I can think of hardly anything as moving in yogic literature as the image of Arjuna, overwhelmed by the prospect of facing the choices and consequences of engaging in the battlefield of life, succumbing to his confusion and fear.
“Better for me if the sons of Dhritarashtra, weapons in hand, were to attack me in battle and kill me unarmed and unresisting.” Overwhelmed by sorrow, Arjuna spoke these words. And casting away his bow and his arrows, he sat down in his chariot in the middle of the battlefield.
Bhagavad Gita, Easwaran translation, 1:46-47
I think we’ve all been there in some way or another. When the path before us seems too rocky, and the choices we face seem too difficult to make, that instead we put on the proverbial pyjamas, turn on the telly, and call it a day.
Arjuna was lucky to receive some expert instruction on how to live out his life, manage the extremes of emotion, reconnect to a more holistic view of existence, and find love in a world that can otherwise feel bent on chaos and destruction.
It’s a text that survives and inspires for good reason and I always find something new every time I open an edition or study it with a teacher.
We may become a seeker for many reasons, including the type of existential confusion that Arjuna experienced, however the spiritual path is also fraught with difficulties. As T.K.V. Desikachar summarises of Vyasa’s commentary on the Yoga Sutras:
…it is precisely those who are searching for clarity who often experience duhkha [feeling of discomfort or pain] particularly strongly. Vyasa’s commentary on the Yoga Sutras gives a wonderful example of this…It says that dust that lands on the skin is harmless, but if only a tiny particle gets into the eye, it is very painful. In other words, someone who is searching for clarity becomes sensitive because the eyes must be open, even if what they see is sometimes very unpleasant. Someone who is searching feels or sees things long before other people do. He or she develops a special insight, a particular kind of sensitivity. We should see this positively – this insight or sensitivity can be as useful as a warning light in a car. It tells us that there is something wrong and we would be wise to find out what it is. Someone who is searching for clarity always sees more suffering than someone who is not. This awareness of suffering results from greater sensitivity. The person who is not searching for clarity does not even know what brings him or her happiness or sorrow.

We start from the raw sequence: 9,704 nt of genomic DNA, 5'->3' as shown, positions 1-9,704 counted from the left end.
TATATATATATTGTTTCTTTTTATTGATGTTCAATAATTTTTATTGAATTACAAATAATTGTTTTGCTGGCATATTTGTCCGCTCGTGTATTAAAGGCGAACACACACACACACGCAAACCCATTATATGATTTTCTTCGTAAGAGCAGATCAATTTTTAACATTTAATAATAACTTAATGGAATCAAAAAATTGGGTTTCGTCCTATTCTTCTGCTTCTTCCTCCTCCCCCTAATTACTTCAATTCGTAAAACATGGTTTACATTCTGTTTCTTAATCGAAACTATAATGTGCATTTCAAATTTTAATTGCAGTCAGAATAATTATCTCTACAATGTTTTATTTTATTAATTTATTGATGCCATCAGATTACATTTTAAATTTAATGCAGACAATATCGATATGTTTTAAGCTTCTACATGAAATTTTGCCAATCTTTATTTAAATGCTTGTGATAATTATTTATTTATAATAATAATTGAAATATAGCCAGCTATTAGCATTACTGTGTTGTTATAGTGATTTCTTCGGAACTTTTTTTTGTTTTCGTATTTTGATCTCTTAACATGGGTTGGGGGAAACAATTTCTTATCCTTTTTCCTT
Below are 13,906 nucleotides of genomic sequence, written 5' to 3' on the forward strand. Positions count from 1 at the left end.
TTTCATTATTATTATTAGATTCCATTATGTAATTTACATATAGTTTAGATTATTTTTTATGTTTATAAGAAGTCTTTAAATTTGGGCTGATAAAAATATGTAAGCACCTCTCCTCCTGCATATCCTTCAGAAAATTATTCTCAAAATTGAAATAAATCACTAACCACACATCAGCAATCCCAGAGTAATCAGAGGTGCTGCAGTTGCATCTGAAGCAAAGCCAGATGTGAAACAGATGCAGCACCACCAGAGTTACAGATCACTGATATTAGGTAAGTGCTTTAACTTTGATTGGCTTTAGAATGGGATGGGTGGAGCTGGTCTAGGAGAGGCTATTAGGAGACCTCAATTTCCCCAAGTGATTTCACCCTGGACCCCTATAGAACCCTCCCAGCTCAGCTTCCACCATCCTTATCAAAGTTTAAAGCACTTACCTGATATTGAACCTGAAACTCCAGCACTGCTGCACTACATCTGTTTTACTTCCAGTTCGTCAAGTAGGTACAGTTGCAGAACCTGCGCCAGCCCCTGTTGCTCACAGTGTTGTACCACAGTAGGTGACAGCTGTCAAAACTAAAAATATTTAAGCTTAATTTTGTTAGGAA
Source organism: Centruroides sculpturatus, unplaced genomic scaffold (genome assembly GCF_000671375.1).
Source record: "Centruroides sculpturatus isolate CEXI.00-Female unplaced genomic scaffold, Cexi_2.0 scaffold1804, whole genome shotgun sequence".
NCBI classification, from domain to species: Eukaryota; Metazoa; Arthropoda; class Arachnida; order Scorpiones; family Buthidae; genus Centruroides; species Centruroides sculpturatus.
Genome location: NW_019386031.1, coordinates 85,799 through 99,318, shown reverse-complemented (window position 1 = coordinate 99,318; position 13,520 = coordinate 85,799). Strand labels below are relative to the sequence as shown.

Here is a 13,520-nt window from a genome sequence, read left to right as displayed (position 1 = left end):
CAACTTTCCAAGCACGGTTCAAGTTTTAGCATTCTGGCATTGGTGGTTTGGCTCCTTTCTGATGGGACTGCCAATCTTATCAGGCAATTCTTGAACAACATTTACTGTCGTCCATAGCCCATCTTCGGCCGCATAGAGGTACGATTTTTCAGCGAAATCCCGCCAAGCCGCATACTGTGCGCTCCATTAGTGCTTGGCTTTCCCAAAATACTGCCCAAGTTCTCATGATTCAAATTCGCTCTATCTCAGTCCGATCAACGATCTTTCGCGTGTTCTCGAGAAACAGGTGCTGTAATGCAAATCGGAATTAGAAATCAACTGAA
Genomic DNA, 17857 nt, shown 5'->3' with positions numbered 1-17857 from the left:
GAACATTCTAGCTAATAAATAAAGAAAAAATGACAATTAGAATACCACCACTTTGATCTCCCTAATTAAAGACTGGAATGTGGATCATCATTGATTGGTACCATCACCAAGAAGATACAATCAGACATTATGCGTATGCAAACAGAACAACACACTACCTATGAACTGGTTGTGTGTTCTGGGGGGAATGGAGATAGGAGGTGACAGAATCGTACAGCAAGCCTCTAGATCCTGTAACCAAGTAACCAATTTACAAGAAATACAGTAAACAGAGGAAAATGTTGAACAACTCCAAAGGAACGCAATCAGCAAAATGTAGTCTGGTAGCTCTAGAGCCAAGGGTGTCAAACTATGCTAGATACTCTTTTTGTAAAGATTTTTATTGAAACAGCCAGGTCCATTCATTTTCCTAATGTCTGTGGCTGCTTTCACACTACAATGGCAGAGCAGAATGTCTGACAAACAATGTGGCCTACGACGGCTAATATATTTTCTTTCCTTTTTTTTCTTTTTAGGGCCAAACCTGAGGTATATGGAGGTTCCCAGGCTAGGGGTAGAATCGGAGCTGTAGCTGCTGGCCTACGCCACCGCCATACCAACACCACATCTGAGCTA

Simply, by trying to calm down by learning to focus and pay attention, we may instead experience the ups and down more frighteningly intense for a time. Something in modern life we try to avoid, distract, and medicate away as much as possible.
I have perhaps a slightly skewed view of emotional intensity and catharsis having attended four years of an intensive theatre conservatory programme. Often if I or another student had a tearful emotional collapse in the classroom we’d be applauded and congratulated. Emotions were good things. They connected you to the universal human experience. The shared act of catharsis and touching the great emotional abyss brought people together. The important qualification I’ve come to understand is that a trip down emotions lane needs to be prepared carefully by a skilled artist to lead you safely through its treacherous crossings with all limbs intact. Haruki Murakami darkly refers to these depths as “toxins” that an artist needs to gird himself up to work with. I’m not sure I’d go that far but I respond to the seriousness of his regard.
The path of yoga is not telling us to avoid transient emotions and feelings, or that one day they will no longer be part of our lives, but to rather learn to avoid being confused or overwhelmed by them. We are not to resist life and all its ups and downs but instead face it dead on with clear, fearless vision. To in effect change our relationship with the emotions that haunt us or tempt us. Pema Chodron, coming from a Buddhist approach, says it best for me:
All over the world, people are so caught in running that they forget to take advantage of the beauty around them. We become so accustomed to speeding ahead that we rob ourselves of joy…The way to dissolve our resistance to life is to meet it face to face. When we feel resentment because the room is too hot, we could meet the heat and feel its fieriness and its heaviness. When we feel resentment because the room is too cold, we could meet the cold and feel its iciness and its bite. When we want to complain about the rain, we could feel its wetness instead. When we worry because the wind is shaking our windows, we could meet the wind and hear its sound. Cutting our expectations for a cure is a gift we can give ourselves. There is no cure for hot and cold. They will go on forever. After we have died, the ebb and flow will still continue. Like the tides of the sea, like day and night – this is the nature of things.
What would it be like to meet life? I have to admit this passage, especially read by Pema Chodron, cuts right through me and summons a bit of those theatre school classroom tears.
The Gita speaks of an unfiltered reality that is vast and loving. That among myriad manifestations it is the ‘silence of the unknown and the wisdom of the wise’ [10:38]. But it is indeed a long and winding road that leads to that door.